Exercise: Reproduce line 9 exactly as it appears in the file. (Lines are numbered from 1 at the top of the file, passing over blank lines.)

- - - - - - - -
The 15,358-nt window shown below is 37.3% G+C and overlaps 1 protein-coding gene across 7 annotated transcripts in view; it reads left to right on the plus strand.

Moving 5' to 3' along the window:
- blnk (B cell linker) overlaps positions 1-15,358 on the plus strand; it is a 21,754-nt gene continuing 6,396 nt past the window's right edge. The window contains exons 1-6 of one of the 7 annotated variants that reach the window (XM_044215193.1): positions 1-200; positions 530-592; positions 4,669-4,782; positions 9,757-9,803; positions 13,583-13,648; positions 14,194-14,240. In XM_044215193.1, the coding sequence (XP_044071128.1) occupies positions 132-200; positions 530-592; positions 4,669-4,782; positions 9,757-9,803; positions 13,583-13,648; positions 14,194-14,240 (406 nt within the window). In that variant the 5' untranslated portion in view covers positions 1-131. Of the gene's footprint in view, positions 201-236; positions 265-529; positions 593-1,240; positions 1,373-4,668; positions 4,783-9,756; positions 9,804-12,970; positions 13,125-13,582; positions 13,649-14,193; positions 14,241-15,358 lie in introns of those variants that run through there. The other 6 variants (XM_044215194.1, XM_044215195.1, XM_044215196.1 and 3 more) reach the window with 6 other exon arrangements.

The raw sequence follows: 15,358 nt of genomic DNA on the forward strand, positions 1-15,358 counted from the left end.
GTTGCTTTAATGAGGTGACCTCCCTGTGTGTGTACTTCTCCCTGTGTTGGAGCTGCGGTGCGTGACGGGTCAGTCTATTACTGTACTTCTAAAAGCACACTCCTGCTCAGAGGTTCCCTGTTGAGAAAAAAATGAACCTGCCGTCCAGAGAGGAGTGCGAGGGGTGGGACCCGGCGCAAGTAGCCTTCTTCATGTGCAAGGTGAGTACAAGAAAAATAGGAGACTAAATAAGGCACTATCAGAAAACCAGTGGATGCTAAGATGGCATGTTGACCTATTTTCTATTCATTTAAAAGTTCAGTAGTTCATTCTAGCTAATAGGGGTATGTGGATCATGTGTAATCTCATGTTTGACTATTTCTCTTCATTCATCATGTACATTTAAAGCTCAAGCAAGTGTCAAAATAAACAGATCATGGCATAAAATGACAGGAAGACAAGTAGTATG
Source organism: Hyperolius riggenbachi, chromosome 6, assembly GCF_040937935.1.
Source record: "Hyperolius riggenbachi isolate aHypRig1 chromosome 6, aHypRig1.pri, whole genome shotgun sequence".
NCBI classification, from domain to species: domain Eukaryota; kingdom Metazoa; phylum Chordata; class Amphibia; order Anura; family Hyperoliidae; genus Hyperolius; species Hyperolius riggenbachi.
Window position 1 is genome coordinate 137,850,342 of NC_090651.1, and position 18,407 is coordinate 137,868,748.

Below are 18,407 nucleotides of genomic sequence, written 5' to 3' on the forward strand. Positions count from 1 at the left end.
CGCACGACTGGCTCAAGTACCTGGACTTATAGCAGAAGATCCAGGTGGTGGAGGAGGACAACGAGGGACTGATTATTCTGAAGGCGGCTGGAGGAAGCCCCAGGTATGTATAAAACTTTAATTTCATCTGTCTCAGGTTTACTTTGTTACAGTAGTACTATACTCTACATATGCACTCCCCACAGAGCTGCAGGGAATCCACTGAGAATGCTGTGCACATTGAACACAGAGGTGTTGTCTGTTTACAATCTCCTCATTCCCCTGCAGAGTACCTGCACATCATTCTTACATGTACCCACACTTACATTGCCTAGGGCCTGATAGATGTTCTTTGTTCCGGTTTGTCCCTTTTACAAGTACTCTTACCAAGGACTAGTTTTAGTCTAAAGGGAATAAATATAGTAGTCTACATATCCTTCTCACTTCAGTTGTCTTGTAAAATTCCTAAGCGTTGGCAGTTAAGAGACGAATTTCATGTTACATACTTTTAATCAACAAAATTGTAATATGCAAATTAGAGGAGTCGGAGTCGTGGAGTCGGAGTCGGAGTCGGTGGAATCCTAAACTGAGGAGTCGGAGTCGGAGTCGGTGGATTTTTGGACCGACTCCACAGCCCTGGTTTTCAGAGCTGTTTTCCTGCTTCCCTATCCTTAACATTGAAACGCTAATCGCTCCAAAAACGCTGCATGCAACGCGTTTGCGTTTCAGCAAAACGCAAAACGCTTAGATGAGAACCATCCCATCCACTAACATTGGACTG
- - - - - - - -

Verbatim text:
Window position 1 is genome coordinate 137,850,342 of NC_090651.1, and position 18,407 is coordinate 137,868,748.